The polymerization was interrupted after 3.5 hours by addition of methanol. The product was purified as described in Example 1, extracted with boiling methanol to remove the unreacted dicyclopentadiene and dried under vacuum.

60 g. of product (yield: 60,000 g./.g. Ti) were obtained. On infrared examination, the terpolymer was found to contain 46% by weight of propylene and 1.9% by weight of dicyclopentadiene. At the X-ray examination, the terpolymer showed a crystallinity of 8.8% of polyethylenic type. The intrinsic viscosity was 2.45 dl./ g.

Example 11 Into the autoclave described in Example 6, thermostated at 40 C., 515 g. of propylene and 35 cc. of 5-ethylidene-2- norbornene were fed and ethylene was introduced up to a pressure of 17.8 atm.

Subsequently, under nitrogen pressure, the catalyst was added. It was obtained by reacting 2 cc. of Al(iC H and 0.12 g. of the mixture consisting of TiC1 +MgCl, (prepared according to the method described in Example 6) in 50 cc. of n-heptane. After 50 minutes from the catalyst introduction, a further amount of cc. of ethylidennorbornene, diluted with 25 cc. of n-heptane, was injected into the autoclave. During the test, the pressure was kept constant, by feeding ethylene again.

The polymerization was interrupted after 1.5 hours. The polymer was extracted with boiling methanol, in order to remove the unreacted ethylidennorbornene, and subsequently dried under vacuum. 152 g. of product (yield 127,000 g./g. Ti) were obtained. The intrinsic viscosity was 1.8 dL/g.

When subjected to infrared examination, the terpolymer turned out to contain 66.5% by weight of propylene and 2.1% by weight of ethylidennorbornene. The X-ray examination showed the presence of crystallinity of polypropylenic type (11.3%).

Example 12 Into the autoclave described in Example 6, thermostated at 41 C., 500 g. of propylene and 52 g. of butadiene were fed and ethylene was introduced up to a pressure of 18.2 atmospheres.

The catalyst, obtained by reacting, in 50 cc. of n-heptane, 2 cc. Al(iC H and 0.41 g. of the TiCl +MgCl mixture according to the method described in Example 6, was then fed in under nitrogen pressure. During the test, the pressure was kept constant, by feeding ethylene again.

The polymerization was interrupted after 1 hour. After drying, 139' g. of product (yield=34,000 g./g. Ti) were obtained; it contained 44% by weight of propylene and 2.2% by weight of butadiene. The X-ray examination showed the presence of 3.5% of polyethylenic type crystallinity. The intrinsic viscosity was of 3.0 dl./ g.

Example 13 525 g. of propylene and 175 g. of butene-l were fed into the autoclave described in Example 6, thermostated at 40 C., and ethylene was introduced up to pressure of 16.9 atmospheres.

The catalyst, obtained by reacting, in 50 cc. of n-heptane, 2 cc. Al(iC H and 0.115 g. of the mixture prepared according to the methodfldescribed in Example 2, was fed in under nitrogen pressure. During the test, the pressure was kept constant by feeding ethylene again.

The polymerization was interrupted after 3 hours. After drying, 214 g. of polymer were obtained (yield=356,000 g./g. Ti) containing 49% by Weight of propylene and 13% by weight of butene. The intrinsic viscosity was 2.1 dl./g. The terpolymer appeared to be practically amorphous when subjected to X-ray examination.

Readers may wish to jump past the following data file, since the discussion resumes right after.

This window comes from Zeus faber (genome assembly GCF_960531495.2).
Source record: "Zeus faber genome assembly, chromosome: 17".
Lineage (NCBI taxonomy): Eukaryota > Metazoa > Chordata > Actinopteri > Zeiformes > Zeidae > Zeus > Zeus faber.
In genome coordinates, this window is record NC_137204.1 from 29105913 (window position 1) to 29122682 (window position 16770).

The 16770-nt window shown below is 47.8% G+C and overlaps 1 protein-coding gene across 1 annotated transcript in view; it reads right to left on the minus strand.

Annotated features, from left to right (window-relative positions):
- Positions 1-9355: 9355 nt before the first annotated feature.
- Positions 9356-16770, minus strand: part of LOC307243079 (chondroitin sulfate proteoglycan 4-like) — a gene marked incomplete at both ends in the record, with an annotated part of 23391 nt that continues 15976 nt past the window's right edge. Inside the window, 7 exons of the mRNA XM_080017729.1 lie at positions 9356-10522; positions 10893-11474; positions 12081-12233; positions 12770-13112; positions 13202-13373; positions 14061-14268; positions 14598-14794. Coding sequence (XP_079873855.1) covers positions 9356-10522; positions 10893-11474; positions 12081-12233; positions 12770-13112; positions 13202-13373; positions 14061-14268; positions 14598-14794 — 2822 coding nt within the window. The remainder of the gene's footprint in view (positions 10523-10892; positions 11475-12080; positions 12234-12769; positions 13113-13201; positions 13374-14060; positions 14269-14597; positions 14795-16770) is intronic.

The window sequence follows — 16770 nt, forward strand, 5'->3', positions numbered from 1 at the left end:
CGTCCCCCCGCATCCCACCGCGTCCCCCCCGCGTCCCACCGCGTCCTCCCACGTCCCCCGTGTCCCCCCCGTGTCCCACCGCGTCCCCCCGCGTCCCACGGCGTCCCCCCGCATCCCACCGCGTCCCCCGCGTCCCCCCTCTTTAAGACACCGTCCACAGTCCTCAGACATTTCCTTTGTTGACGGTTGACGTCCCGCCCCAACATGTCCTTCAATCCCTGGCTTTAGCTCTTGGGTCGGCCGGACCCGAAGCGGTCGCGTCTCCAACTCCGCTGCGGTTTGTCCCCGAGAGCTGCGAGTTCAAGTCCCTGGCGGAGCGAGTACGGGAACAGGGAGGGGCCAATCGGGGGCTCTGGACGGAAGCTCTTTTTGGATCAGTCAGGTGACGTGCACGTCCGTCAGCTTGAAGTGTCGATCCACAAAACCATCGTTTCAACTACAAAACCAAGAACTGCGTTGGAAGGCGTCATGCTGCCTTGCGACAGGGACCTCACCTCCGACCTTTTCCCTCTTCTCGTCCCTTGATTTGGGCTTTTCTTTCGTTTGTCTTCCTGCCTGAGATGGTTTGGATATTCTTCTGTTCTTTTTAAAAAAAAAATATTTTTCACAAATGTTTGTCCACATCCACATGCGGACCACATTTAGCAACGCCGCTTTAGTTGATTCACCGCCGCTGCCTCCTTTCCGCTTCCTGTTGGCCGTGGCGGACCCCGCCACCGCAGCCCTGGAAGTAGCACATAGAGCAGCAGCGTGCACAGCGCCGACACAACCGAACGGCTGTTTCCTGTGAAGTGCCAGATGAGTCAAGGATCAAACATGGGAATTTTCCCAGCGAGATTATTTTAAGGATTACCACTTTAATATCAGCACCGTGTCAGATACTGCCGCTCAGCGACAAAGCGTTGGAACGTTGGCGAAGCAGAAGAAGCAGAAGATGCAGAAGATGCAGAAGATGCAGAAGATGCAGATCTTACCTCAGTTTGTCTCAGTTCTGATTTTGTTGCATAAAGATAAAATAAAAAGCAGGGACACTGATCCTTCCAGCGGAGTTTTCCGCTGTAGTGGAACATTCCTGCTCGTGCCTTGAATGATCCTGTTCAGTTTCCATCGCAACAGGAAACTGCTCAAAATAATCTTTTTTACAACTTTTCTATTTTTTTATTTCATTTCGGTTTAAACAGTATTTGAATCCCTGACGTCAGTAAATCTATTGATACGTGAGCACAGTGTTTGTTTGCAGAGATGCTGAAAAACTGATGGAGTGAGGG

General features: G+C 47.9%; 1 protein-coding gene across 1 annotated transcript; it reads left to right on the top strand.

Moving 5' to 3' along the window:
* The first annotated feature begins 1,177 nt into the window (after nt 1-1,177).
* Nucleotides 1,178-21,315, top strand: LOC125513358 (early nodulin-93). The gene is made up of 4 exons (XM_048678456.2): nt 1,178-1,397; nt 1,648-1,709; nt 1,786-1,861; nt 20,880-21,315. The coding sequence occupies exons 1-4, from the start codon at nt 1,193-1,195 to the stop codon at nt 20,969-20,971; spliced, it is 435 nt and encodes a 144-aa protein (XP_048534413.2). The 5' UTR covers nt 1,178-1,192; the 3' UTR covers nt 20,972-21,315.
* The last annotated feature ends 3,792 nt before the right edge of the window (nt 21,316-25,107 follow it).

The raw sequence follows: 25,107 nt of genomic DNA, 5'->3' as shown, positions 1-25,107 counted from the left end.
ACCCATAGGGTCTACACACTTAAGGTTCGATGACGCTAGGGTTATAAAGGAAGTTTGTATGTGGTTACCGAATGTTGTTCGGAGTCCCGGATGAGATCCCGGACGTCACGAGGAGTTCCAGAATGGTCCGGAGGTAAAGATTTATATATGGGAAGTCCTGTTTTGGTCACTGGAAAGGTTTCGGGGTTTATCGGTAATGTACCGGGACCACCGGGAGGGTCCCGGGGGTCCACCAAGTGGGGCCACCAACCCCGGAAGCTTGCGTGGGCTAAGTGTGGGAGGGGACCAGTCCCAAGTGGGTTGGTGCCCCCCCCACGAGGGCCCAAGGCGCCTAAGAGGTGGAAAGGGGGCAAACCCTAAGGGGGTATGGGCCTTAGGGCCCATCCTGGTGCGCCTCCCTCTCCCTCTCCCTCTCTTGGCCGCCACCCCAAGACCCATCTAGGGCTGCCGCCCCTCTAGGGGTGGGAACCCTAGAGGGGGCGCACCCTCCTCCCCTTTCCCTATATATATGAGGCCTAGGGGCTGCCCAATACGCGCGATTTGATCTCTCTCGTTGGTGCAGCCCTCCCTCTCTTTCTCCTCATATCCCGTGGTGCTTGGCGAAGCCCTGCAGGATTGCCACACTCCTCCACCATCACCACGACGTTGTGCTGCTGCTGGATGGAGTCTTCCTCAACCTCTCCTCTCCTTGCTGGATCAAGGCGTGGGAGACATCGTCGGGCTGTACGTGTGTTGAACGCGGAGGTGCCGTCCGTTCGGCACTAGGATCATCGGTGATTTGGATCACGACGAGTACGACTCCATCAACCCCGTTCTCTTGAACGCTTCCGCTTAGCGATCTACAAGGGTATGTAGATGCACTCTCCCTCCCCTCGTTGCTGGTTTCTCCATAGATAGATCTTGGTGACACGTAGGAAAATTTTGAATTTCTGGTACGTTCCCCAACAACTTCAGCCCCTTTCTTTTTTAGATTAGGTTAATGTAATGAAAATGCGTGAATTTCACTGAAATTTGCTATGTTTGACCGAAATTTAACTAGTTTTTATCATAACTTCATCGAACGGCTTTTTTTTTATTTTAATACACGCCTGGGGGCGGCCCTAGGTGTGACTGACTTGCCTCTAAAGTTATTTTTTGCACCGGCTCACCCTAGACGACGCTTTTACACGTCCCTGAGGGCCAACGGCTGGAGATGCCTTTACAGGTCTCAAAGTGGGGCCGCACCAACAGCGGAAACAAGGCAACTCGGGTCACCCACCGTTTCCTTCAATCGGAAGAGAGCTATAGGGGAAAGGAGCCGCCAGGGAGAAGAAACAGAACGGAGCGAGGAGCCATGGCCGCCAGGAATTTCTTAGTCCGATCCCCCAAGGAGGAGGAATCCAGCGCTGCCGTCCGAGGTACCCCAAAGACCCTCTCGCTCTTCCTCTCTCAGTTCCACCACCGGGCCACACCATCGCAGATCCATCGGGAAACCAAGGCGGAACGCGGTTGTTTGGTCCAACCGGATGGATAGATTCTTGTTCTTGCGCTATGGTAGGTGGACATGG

The product, vulcanized by the compound and the procedures described in Example 1, showed the following characteristics:

Tensile strength, kg./cm. 184

Elongation at break, percent 360 Modulus at 300%, kg./cm. 148

Residual deformation at break, percent 7 Example 14 10.19 g. of anhydrous CaI calcined at 350 C. for 4 hours, and 0.53 g. Cl Ti(OC H were ground at 20 C. for 16 hours in the apparatus described in Example 1.

480 g. of propylene were fed into the autoclave described in Example 6, thermostated at 40 C., and ethylene was introduced up to a pressure of 18.9 atmospheres.

The catalyst was then added under nitrogen pressure; it was obtained by reacting, in 50 cc. n-heptane, 2 cc. of Al(iC -H and 0.135 g. of the Cl Ti(OC I-I )+CaI mixture. During the test, the pressure was kept constant by feeding ethylene again.

The polymerization was interrupted after 2.5 hours by addition of methanol. 50 g. of product (yield=37,800

10 g./ g. Ti) were obtained. The copolymer contained 26% by weight of propylene and showed when subjected to X-ray examination a 5.7% crystallinity of polyethylenic type. The intrinsic viscosity was of 4.1 dl./ g. The copolymer, vulcanized as described in Example 1, showed the following characteristics:

Tensile strength, kg./cm. 205

Elongation at break, percent 240 Modulus at 200%, kg./cm. 143

Residual deformation at break, percent 8 Example 15 In the autoclave described in Example 6, the thermostated at 40 C., 505 g. of propylene were introduced. Ethylene was fed up to a pressure of 17.3 atmospheres and subsequently, under nitrogen pressure, the catalyst was added; it was obtained by reacting, in 50 cc. of n-heptane, 2 cc. of Al(iC H and 0.131 g. of the Cl Ti(OC H )+CaI mixture prepared according to the method described in Example 14. During the test, the pressure was kept constant by feeding ethylene again.